Kevin Lee, a George Mason University senior, says he earns about $50,000 a year with an illicit-sounding pitch on Craigslist: “Get Your iPhone Jailbroken Today.”
Within minutes, the computer science major can download code onto his customers’ iPhones and fling open the portal to an alternative world of apps and software that Apple condemns. The jailbreak perks include: tethering the iPhone’s Internet connection to a laptop or iPad without paying extra AT&T charges; swapping out the AT&T or Verizon service for a cheaper carrier; or, customizing the iPhone with 3-D screens, bouncing icons or funkier fonts.
An early form of jailbreaking started shortly after Apple unveiled the iPhone in 2007, but the practice has now evolved into a lucrative industry with millions of consumers. Quashing many doubts about jailbreaking’s legality, the Library of Congress ruled in July that the practice did not violate Apple’s copyright.
“To be honest, when I first started, I did it for my friends, myself, but it has snowballed from there,” said Lee, who jailbreaks iPhones to enable new screen designs, then “unlocks” them so customers can switch wireless carriers. “I was getting five to 10 customers a week, now it’s 30 to 40. I just had one customer from the Mongolian embassy who was moving to the capital of Mongolia, and he wanted to use the iPhone there.”
The primary jailbreak apps store, Cydia — named after the insect that bores into apple trees — now earns about $10 million in annual revenue and counts about 4.5 million active weekly users hunting for apps. Its dominance in the jailbreak world has grown so much that last year, when a rival store began eating into its market share, Cydia simply merged with the competitor, unleashing howls about a monopoly.
Some developers, meanwhile, are raking in tens of thousands of dollars in sales off their apps, technically called “packages,” “themes” or “tweaks” in jailbreak parlance.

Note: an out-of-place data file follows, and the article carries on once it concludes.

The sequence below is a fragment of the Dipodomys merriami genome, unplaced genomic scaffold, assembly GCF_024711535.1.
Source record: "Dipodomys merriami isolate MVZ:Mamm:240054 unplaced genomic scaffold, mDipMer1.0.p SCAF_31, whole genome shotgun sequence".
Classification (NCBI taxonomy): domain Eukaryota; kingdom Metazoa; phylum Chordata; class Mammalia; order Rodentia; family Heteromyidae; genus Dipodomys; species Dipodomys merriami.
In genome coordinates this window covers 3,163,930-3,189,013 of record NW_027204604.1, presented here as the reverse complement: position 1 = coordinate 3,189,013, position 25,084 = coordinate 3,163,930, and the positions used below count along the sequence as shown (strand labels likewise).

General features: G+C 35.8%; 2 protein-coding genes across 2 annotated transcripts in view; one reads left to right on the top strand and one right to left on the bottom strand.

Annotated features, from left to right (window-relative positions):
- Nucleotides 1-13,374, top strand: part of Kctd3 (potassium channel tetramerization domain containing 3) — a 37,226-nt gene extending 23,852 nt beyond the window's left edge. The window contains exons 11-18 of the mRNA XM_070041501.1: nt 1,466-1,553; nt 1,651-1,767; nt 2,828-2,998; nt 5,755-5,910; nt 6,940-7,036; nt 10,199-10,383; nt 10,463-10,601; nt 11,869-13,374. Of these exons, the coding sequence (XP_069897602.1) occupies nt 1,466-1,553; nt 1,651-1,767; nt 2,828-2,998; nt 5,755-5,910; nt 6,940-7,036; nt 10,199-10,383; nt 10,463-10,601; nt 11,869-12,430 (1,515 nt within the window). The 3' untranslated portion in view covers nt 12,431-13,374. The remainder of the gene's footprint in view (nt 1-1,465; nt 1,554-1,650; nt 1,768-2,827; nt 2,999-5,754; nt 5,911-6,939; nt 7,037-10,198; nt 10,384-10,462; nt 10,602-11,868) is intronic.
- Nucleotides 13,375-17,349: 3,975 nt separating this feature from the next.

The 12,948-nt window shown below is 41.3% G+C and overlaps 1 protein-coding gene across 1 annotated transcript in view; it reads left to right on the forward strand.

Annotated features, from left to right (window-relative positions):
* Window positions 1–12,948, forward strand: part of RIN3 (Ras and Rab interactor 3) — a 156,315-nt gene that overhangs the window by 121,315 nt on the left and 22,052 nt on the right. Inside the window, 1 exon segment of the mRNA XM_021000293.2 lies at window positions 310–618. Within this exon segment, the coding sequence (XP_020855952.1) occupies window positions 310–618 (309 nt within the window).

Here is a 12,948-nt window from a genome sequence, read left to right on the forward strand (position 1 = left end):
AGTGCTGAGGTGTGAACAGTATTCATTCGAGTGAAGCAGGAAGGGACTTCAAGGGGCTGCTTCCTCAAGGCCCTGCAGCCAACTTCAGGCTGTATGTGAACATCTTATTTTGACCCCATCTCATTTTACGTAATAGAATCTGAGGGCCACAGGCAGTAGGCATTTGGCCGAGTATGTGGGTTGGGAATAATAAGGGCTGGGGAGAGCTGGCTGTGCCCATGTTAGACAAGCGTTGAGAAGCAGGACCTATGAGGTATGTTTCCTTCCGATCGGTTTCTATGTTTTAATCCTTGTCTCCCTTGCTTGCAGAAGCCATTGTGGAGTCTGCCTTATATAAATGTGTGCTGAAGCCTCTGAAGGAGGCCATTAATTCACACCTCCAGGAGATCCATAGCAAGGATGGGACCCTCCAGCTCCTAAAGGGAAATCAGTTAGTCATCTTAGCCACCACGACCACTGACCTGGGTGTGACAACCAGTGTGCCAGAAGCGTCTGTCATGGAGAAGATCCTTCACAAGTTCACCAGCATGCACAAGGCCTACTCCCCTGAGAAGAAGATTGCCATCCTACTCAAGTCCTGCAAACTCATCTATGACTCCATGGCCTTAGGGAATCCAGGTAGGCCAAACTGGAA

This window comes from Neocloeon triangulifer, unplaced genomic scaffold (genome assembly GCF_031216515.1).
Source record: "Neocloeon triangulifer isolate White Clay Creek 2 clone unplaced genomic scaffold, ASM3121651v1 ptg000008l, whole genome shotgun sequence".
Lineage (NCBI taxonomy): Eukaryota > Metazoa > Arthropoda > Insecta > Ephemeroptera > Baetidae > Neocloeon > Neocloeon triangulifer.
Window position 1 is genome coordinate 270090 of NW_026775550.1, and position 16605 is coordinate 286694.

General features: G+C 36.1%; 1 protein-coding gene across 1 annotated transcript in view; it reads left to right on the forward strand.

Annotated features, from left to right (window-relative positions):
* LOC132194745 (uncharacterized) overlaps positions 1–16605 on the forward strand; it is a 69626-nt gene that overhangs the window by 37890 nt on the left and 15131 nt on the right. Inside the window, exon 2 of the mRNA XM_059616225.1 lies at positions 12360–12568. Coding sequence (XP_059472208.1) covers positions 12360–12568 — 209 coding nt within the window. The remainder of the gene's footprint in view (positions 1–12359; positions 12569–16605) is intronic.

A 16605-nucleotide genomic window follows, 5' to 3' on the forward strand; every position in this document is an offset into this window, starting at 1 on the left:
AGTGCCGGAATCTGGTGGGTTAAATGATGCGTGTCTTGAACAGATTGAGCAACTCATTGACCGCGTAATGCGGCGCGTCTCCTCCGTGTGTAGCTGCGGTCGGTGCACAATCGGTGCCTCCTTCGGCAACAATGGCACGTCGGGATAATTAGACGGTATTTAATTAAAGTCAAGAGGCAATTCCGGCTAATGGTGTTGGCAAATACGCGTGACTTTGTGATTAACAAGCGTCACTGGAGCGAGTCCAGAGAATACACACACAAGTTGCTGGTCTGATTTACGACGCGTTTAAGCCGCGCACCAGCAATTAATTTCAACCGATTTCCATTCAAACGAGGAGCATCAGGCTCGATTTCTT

In what might be the ultimate sign that the jailbreak industry is losing its anti-establishment character, Toyota recently offered a free program on Cydia’s store, promoting the company’s Scion sedan. Once installed, the car is displayed on the background of the iPhone home screen, and the iPhone icons are re-fashioned to look like the emblem on the front grill.
Toyota was also the first major corporation to offer an ad to the jailbreaking site, www.modmyi.com, whose traffic and revenue have doubled since 2010.
“We’ve seen expansion across the board. The Toyota ad and theme, to me, meant there was a turning of the tides and that jailbreaking is becoming more mainstream,” said Kyle Matthews, the co-owner of Modmyi.com. “The industry just keeps increasing; there are even repair stores that will jailbreak for you.”
Apple and AT&T have been trying to crack down on the booming black market. Matthews said Apple pressed Toyota to remove the theme and the ad this past week, which it did. Apple declined comment for this article.
In the past, Apple has said jailbreaking the iPhone or iPad might void the device’s warranty. Two years ago, Apple argued to the Library of Congress, which oversees copyright, that the “unauthorized modifications” constituted a violation, and that the company incurs “very substantial expenses” investigating customer complaints about jailbroken iPhones that don’t work.
Mark Siegel, an AT&T spokesman, said the company can detect which customers are tethering their iPhones to other devices using an unauthorized hack; those customers, he said, are sent “polite” letters laying out three options: they can pay AT&T $20 a month on top of the data plan costs; stop the unapproved tethering altogether; or ignore AT&T but get automatically enrolled and billed anyway.
Siegel declined to say how much revenue is lost from the tethering tools, saying only that a small number of customers do it. He also declined to discuss whether or how AT&T challenges the creators of the hacks. Because of its technology, AT&T is more vulnerable than Verizon to unlocking, programmers say.